The other day I watched some thinker named Michael talk about #UnconditionalCode. Look it up on that big ad-rich video website.
Unconditional Code is the idea that our #software #architecture should not be dealing with conditions unless they are part of the problem domain. Our code should not be catching all kinds of exceptions and then break.
It shouldn't do so at first glance. Underneath you'll still perform checks. For safety and self-defense.
We see parts of this in the #Java #programming #language when we look at the #Optional class. Other languages also have optionals and maybes.
Their functionality is conditional: if present, do something. Otherwise, do something else.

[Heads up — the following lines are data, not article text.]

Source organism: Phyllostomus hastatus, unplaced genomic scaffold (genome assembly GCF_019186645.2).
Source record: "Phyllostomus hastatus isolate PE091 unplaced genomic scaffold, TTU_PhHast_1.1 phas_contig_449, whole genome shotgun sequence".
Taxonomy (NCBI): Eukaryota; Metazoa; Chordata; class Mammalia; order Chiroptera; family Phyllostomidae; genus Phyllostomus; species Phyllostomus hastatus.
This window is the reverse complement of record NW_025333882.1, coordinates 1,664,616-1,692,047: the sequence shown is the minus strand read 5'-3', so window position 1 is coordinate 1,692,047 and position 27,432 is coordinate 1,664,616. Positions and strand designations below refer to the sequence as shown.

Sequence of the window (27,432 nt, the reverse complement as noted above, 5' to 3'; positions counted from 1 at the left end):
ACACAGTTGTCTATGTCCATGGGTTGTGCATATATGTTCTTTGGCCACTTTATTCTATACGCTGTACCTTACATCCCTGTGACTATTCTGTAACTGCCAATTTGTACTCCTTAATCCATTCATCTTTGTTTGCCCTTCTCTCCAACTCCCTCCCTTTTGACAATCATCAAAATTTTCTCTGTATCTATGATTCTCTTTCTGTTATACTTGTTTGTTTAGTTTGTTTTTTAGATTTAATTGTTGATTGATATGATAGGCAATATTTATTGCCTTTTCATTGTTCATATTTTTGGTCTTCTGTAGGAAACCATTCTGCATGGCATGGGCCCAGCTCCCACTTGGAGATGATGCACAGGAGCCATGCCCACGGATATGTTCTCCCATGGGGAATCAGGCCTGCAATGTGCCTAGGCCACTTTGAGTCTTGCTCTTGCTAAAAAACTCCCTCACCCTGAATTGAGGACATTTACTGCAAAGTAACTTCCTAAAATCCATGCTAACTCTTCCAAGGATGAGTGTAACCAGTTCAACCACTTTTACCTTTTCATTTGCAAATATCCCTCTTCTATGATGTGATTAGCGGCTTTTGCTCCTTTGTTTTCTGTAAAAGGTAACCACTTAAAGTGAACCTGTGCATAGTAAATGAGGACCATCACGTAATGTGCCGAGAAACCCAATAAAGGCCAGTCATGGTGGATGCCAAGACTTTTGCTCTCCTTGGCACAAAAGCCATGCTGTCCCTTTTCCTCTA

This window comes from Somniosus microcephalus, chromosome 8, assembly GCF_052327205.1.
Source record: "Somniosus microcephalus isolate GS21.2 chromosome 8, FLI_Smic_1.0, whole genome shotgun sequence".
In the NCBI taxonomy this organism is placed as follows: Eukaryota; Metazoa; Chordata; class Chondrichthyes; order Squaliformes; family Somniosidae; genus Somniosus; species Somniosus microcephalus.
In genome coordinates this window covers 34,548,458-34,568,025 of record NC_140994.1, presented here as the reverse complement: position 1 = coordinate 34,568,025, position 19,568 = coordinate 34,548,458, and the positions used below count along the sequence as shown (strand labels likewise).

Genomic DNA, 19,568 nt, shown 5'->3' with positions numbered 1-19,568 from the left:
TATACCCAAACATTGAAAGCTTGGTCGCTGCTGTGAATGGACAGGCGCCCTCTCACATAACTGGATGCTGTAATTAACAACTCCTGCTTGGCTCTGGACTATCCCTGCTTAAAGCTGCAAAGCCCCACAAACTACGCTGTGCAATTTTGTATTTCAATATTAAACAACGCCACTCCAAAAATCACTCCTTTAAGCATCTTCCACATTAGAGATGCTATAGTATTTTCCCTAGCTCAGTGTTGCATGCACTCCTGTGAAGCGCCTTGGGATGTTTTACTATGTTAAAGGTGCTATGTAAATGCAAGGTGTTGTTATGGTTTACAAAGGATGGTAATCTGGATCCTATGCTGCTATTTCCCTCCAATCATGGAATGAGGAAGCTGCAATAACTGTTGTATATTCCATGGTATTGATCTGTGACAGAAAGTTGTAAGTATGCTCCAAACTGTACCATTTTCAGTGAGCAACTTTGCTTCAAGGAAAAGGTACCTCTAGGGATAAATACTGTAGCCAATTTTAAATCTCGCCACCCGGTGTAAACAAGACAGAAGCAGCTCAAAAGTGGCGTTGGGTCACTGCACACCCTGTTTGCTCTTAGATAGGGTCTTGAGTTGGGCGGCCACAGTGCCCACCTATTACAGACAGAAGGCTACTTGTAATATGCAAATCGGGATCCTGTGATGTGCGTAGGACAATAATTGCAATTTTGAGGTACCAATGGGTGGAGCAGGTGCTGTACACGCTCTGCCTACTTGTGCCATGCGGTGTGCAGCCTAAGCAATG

With Java specifically, the Optional ability feels like an afterthought. Other languages may fare better. But what Michael advocated, is to make the condition part of the problem domain.
And that may be specific to the #java #programming #language. The proposed architecture uses #lambda function forms. And if those have to change a value that needs to live on outside their scope, then java insists that the reference to value must be effectively final, immutable.
And that causes us to code some odd structures that are neither elegant nor simple to understand.
So if you find a way to implement #UnconditionalCode in an elegant manner, please share?
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